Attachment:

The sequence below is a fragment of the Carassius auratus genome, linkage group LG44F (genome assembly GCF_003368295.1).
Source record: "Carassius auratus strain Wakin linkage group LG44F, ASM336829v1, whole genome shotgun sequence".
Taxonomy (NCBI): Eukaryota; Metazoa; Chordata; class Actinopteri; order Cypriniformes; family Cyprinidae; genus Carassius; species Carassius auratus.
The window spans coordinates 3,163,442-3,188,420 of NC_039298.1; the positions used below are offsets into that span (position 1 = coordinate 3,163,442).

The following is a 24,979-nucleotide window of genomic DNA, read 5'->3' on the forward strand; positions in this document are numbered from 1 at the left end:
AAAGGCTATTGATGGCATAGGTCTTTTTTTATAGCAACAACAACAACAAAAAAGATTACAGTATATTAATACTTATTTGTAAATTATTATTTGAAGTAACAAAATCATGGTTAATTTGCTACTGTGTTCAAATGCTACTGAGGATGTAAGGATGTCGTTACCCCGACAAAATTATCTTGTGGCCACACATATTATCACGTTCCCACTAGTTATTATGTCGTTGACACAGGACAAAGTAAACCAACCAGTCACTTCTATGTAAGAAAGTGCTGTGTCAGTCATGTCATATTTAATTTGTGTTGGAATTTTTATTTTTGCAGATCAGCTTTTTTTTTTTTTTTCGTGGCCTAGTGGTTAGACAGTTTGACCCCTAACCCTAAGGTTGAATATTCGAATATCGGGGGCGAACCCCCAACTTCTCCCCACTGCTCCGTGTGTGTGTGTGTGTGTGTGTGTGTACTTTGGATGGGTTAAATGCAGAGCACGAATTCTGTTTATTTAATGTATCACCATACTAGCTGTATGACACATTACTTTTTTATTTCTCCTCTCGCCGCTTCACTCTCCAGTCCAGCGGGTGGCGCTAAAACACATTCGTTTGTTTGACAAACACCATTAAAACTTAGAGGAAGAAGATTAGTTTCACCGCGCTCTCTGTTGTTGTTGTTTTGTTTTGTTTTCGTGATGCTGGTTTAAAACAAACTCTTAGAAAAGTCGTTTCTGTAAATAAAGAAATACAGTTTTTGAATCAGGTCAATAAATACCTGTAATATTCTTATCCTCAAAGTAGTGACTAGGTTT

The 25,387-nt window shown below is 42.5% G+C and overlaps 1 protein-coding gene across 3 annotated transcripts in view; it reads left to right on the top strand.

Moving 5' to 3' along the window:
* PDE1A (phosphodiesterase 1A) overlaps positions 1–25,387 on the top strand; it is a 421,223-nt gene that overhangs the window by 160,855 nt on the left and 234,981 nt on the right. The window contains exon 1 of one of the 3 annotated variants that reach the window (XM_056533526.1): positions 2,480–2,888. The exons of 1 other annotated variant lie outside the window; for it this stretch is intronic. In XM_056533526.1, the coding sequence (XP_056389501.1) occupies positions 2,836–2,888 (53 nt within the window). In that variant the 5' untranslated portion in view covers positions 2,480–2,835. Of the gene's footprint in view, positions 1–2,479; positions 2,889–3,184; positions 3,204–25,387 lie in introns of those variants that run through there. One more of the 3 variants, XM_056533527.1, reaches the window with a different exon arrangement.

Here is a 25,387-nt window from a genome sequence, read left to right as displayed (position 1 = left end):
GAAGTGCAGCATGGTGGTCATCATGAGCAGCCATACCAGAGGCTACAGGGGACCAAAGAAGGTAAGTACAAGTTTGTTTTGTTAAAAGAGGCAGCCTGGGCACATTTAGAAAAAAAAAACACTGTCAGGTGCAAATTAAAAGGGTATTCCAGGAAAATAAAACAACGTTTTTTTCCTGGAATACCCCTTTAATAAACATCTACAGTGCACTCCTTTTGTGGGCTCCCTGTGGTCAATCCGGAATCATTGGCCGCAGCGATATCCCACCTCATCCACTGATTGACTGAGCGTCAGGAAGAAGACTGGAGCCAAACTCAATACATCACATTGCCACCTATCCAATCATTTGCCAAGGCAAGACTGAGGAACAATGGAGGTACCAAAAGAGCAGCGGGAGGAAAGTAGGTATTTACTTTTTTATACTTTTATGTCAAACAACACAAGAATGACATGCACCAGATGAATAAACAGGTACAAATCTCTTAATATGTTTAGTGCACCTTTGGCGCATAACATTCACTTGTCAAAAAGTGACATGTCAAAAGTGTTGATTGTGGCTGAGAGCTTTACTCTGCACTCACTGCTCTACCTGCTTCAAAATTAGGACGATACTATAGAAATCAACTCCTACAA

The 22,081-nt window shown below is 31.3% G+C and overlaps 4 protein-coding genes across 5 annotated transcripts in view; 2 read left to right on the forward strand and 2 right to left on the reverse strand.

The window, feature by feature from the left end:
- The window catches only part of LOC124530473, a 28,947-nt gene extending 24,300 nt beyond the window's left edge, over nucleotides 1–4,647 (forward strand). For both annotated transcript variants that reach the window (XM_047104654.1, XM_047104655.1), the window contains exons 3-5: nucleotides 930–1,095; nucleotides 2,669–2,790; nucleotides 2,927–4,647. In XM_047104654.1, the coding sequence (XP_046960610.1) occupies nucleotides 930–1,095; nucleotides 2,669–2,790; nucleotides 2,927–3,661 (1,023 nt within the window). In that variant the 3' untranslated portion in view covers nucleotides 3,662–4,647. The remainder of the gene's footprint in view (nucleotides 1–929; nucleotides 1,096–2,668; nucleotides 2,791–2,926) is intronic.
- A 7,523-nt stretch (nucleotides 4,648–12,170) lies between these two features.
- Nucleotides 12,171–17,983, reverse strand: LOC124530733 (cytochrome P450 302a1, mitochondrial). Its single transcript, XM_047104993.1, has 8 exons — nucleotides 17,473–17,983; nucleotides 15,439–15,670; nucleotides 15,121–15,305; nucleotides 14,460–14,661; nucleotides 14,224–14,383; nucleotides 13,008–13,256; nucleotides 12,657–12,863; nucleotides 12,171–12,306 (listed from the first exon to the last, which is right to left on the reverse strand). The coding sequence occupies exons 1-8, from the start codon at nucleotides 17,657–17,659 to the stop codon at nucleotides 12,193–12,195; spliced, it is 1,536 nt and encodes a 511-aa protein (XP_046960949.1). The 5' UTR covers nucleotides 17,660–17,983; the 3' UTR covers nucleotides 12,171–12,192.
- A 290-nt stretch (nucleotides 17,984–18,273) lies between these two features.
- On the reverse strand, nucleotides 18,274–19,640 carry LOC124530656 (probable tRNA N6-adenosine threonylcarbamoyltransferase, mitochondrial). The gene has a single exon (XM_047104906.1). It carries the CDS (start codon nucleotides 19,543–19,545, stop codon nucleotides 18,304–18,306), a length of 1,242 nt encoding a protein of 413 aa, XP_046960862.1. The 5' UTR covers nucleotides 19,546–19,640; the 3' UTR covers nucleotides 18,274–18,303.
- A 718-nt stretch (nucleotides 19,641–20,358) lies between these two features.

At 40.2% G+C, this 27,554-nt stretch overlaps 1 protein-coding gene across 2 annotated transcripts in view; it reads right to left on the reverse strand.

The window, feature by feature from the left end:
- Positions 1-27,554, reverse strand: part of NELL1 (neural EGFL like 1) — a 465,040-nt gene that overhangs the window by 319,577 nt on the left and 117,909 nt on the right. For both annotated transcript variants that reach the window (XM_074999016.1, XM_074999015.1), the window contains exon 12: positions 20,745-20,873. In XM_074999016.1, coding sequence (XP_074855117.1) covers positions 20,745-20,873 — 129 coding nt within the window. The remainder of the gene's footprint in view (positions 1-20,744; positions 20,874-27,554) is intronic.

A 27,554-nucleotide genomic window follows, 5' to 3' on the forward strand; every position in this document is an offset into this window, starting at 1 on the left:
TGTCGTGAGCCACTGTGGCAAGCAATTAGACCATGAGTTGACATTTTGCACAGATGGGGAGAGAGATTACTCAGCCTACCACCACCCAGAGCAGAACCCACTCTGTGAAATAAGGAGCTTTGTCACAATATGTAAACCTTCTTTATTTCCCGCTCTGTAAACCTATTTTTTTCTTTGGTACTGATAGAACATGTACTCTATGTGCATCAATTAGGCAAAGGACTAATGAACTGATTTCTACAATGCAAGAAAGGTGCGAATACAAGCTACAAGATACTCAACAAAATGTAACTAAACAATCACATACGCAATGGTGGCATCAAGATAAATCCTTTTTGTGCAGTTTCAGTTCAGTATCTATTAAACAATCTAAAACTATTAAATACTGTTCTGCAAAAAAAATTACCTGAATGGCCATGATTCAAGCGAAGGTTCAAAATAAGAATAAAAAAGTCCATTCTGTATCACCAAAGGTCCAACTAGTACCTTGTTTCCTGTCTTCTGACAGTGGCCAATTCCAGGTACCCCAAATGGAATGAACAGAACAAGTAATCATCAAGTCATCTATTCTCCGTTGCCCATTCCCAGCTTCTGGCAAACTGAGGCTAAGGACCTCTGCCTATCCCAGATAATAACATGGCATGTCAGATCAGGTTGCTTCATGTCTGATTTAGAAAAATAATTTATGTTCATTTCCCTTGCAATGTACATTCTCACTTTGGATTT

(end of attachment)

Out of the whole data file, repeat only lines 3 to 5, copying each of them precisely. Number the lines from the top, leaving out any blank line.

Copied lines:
Taxonomy (NCBI): Eukaryota; Metazoa; Chordata; class Actinopteri; order Cypriniformes; family Cyprinidae; genus Carassius; species Carassius auratus.
The window spans coordinates 3,163,442-3,188,420 of NC_039298.1; the positions used below are offsets into that span (position 1 = coordinate 3,163,442).

The following is a 24,979-nucleotide window of genomic DNA, read 5'->3' on the forward strand; positions in this document are numbered from 1 at the left end: